There is an interesting story in the newspapers today about pet cremations; a subject which has always concerned me. When I have my deceased cat cremated I make sure that I see her/him go into the oven and that (s)he is the only cat in the oven and removed from the oven which all sounds macabre and it is tough emotionally but it is one way of ensuring that the ashes that you keep at your home for the remainder of your life are those of your dear, departed cat companion. It is more expensive but I can’t see the point in having a cremation and keeping the ashes unless you know for sure that the ashes are certainly hers/his.
In the UK the owner of a pet crematorium cheated customers by taking their pets including cats and dogs for cremation but returning to them the ashes of any animal (assuming that they were ashes of animals and not of some other object). In short, the pet owners were taking home any old ashes from an unknown source. I wonder how often this happens both in respect of pets and humans?
Alan McMasters, 52, a sole trader, got out of his depth if we are to be generous towards to him. At one time he was only cremating horses, a specialist service. Then he appears to have extended his service to include cats and dogs and other pets and in time found that he was taking in too many which may be one reason why he ended up defrauding his customers.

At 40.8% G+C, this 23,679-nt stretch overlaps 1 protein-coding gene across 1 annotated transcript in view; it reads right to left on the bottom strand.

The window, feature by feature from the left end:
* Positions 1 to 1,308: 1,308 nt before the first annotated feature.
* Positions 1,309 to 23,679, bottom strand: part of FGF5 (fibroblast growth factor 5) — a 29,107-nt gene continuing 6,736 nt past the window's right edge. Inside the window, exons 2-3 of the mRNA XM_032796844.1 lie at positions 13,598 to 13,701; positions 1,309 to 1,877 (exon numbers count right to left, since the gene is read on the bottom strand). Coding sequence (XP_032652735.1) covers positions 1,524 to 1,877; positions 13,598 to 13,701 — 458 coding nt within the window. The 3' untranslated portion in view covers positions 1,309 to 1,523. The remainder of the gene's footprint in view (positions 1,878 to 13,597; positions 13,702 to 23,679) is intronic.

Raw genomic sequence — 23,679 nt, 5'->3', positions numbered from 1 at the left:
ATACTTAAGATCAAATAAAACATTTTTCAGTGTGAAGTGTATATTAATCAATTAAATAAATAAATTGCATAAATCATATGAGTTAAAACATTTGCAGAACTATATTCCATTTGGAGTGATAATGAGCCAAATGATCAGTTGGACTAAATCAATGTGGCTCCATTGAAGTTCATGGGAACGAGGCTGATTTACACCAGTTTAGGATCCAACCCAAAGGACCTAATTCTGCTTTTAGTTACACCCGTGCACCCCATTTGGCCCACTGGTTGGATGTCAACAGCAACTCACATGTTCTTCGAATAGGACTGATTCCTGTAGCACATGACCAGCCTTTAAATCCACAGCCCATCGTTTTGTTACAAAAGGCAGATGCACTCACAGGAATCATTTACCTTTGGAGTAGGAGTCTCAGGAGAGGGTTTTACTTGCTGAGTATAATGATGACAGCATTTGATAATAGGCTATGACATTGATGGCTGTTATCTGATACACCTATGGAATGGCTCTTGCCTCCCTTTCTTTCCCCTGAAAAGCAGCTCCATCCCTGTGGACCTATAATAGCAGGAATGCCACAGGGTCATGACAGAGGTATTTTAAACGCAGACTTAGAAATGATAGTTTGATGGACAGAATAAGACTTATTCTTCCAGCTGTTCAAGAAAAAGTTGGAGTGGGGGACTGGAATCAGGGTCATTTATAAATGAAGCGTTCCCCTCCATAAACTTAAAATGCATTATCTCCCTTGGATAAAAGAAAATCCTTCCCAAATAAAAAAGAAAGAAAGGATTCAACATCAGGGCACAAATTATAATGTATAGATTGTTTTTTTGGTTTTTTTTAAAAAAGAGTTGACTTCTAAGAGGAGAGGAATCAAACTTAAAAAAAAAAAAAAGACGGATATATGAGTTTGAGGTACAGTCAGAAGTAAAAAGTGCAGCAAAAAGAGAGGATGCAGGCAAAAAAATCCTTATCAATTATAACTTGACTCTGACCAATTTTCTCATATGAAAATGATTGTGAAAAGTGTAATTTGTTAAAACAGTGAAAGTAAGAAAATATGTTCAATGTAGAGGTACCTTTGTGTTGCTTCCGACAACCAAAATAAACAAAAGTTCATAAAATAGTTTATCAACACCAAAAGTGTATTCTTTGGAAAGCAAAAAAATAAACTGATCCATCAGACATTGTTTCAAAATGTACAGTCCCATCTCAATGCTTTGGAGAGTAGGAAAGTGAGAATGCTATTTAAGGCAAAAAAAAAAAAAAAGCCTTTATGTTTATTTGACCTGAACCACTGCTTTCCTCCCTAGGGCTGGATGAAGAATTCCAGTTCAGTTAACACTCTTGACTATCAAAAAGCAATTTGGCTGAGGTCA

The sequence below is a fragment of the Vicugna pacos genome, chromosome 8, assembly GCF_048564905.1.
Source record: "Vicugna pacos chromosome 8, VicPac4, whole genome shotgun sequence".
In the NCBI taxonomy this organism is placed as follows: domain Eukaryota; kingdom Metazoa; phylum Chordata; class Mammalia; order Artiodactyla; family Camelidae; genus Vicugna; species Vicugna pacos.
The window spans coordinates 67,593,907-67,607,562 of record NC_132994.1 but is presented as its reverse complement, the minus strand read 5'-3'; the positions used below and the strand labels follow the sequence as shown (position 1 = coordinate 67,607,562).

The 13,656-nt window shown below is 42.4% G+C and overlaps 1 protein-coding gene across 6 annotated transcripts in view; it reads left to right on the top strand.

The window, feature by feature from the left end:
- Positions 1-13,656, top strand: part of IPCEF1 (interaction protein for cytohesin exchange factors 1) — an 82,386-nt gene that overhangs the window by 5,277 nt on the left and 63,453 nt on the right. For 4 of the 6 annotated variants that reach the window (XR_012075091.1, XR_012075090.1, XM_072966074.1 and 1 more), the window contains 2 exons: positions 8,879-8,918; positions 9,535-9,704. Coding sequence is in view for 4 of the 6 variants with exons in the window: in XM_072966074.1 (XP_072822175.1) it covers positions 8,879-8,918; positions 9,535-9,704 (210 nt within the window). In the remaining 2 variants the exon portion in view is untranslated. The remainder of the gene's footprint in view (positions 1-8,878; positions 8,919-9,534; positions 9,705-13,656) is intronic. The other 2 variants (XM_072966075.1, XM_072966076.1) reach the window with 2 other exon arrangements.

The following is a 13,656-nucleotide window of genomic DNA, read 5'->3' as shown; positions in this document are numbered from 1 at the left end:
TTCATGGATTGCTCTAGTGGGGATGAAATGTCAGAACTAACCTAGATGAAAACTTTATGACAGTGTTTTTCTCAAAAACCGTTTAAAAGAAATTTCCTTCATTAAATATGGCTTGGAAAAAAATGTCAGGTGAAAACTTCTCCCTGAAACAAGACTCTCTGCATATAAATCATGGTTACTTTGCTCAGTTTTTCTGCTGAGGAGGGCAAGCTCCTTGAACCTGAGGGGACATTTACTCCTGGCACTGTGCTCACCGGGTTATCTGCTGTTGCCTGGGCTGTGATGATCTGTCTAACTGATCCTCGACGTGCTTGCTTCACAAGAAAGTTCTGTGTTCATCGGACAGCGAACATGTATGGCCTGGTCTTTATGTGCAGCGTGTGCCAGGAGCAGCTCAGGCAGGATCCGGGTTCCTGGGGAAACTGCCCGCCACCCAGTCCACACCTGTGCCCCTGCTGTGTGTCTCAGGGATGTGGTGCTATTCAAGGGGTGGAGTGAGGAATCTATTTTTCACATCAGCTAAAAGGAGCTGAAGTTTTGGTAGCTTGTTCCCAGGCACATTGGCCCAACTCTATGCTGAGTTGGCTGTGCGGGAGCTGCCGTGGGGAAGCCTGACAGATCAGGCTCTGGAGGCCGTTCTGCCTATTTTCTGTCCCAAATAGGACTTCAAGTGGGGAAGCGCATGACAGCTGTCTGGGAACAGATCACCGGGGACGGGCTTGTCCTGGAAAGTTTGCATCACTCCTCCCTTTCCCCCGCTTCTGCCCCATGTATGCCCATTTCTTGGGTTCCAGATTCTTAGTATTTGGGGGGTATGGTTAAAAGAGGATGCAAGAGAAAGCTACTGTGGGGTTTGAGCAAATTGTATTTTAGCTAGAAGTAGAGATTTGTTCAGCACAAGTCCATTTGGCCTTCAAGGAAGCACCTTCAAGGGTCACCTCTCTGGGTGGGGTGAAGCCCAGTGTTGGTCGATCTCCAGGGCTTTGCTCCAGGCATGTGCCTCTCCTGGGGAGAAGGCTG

He was caught by trading standards officers with chest freezers full of dead pets at his Pit Pet Crematorium in Gnosall, Staffordshire. The officers found plastic bin liners and cement bags full of ashes. It seems that he was throwing away the bodies of the pets and delivering ashes from other sources to customers but I’m guessing that. Perhaps he was trying to save on gas for the burners. It takes 12 hours to cremate a horse.
McMasters admitted five charges of fraud of “knowingly returning the wrong ashes to clients”. He also admitted charges of failing to comply with animal bi-product regulations.
Some of his customers were returners. They employed McMasters to cremate their pets over a long period of time and of course they are now wondering whether the ashes that they have at home have any connection whatsoever to their beloved, deceased pet.
In the title to this article I asked whether it matters. That might sound callous. Obviously, it does matter on an emotional level. But on a physical or scientific level it doesn’t because there are no DNA properties left in the ashes of the deceased cat. There is no physical connection in the ashes that you have from the crematorium to the living cat that you loved. Perhaps that does not matter because, as mentioned, it is an emotional connection. Perhaps this is served by simply knowing that the ashes are from your cat even if all ashes are all the same.
McMasters was convicted and ordered to carry out 200 hours of community service under a 12 month community order and ordered to pay £6,435 in costs and compensation including £500 to each of four known victims of his fraud. He has been allowed to reopen his pet crematorium which I find surprising but his licence was restored because he has improved his premises and his methods.